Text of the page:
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Road to NFC Central title more like a roller coaster
By RICK STROUD
© St. Petersburg Times, published January 9, 2000
The team-record 11 wins, the first NFC Central title in 18 years and a first-round bye in the playoffs did not come without a few hiccups.
General manager Rich McKay was nearly winded after doing a quick review of the '99 campaign the other day.
"We have a first week of training camp," McKay said, "a great week of practice. We go down to Miami and really have about as fine (a group) of practices as we could ever have. Look good, feel good, go out in the scrimmage and get destroyed. Everybody writes the next week we're done, no offense. Can't win. We have four good preseason games, then have our worst game of the year. It's been truly a unique year that way. Usually, there's that steady climb. It's been a little different."
For McKay, who helped coach Tony Dungy construct the NFC Central champs by adding 21 free agents and 23 draft picks since '96, the reward is the excitement that has galvanized the community over a Super Bowl contender.
"I feel best for the fans, the guys who went down to city council and brought the pompoms," McKay said. "The guys that screamed and yelled at the county commission and went to the legislature. The most rewarding part to me is those people because they didn't have to. It wasn't their job. It was my job. It was our job to try to make it work.
"They did it with passion. And for them, it's very rewarding. To see the people that came out here the other night, it's why you want to hang in there and get it done. Because there is something special about being an NFL city. We tried to sell it, but it had been so long since we had any success, I don't think people had any feel for it. So the rewarding part of it to me is for all the people that hung in there, and all the people that gave their extra effort, hopefully got a little enjoyment out of it with a beverage of their choice Sunday afternoon."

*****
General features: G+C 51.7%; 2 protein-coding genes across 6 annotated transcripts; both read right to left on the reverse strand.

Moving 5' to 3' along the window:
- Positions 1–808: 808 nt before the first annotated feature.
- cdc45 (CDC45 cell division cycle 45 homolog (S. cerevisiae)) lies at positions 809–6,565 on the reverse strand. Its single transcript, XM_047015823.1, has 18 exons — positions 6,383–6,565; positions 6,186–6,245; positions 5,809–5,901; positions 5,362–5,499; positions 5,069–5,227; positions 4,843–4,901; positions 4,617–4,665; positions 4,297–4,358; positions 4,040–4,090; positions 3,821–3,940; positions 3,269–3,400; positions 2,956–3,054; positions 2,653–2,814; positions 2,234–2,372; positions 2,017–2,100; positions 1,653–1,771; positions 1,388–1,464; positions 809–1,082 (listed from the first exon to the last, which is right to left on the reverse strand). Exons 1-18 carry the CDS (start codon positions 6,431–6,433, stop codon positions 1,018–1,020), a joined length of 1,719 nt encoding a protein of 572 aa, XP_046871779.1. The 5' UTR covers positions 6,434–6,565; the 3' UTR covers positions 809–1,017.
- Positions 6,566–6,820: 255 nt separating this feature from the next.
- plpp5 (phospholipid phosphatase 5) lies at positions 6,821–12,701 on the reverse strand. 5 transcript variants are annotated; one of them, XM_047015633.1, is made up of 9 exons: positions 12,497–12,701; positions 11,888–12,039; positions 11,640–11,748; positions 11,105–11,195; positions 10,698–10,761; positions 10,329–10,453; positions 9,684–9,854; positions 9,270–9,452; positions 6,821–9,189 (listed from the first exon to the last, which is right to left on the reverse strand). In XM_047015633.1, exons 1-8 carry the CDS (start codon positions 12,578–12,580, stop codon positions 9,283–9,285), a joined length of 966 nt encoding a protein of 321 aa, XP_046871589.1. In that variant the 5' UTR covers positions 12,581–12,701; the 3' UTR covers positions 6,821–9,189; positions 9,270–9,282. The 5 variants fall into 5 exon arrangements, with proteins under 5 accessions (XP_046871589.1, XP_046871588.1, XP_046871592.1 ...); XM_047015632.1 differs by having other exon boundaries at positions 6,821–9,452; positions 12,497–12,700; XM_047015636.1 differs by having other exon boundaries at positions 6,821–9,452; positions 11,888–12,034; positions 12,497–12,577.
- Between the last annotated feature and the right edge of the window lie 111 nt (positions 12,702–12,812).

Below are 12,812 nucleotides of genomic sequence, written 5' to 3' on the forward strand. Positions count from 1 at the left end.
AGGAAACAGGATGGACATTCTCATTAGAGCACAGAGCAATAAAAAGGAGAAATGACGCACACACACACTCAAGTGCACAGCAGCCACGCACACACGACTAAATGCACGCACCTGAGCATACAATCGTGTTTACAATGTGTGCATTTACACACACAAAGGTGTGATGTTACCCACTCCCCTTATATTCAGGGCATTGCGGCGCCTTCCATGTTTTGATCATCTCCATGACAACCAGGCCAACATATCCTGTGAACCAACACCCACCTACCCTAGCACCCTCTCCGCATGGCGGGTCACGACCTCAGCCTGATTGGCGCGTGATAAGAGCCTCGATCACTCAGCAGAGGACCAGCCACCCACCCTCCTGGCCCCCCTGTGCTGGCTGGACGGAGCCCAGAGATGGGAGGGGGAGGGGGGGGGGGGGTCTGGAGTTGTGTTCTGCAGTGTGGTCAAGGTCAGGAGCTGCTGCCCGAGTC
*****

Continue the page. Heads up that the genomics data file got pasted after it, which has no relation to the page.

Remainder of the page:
DECISION TIME: McKay said the NFL and the union have agreed to delay the start of the free-agency period to March 2, giving clubs more time to evaluate the draft and how their personnel needs relate to the salary cap.
But the Bucs have some decisions that have to be made more quickly than that.
Among them is whether to re-sign quarterback Trent Dilfer, a debate that will rage at One Buc Place for weeks after the season. Another is the future of left tackle Paul Gruber, who might retire after his 12th season was ended with a broken right fibula. "In that case, you're going to do it in mid-February," McKay said.
Other free agents include center Tony Mayberry and linebacker Hardy Nickerson.
"We try to have a little bit of a feel for where is the draft," McKay said. "What can we anticipate, what can we anticipate? And the same thing for free agency."
OVERLOOKED: Amid all the post-season awards, one Buc consistently has been left out: cornerback Donnie Abraham.
Had safety Damien Robinson not knocked the ball out of his hands at Chicago, Abraham would've led the NFL with eight interceptions. As it was, he tied for the league lead with four others. Two picks he returned for touchdowns and a third score was erase because of an illegal block.
At least Abraham is a Pro Bowl alternate at cornerback. "The more games you win, the more people look at your ballclub," defensive tackle Warren Sapp said. "On this ballclub, they're going to keep finding good players. They keep overlooking one player every year, and that's Donnie Abraham. There's no doubt about it. He's one of the premier corners in the league and they're going to keep looking at this ballclub and then pretty soon they're going to find out. All of us don't have the personality or the mouth I have. But all of us play this game at a high level."
ON THE TUBE: NFL Under the Helmet at 11 a.m. today on Ch. 13 includes a feature on Mike Alstott, Dave Moore and Brad Culpepper going fishing. ... Several players with Florida connections will be featured when NFL Films debuts a special for Lifetime Television entitled NFL Stories: Straight From the Heart. The show premieres at 7 p.m. Thursday. One of the most compelling pieces focuses on former Bucs cornerback Charles Dimry and his efforts to raise three children alone after the death of wife Francine from) leukemia. Another will focus on the Bucs-Giants game that pitted cornerback Ronde Barber against twin Tiki. They and mom Geraldine Barber wore microphones for the game in Tampa.
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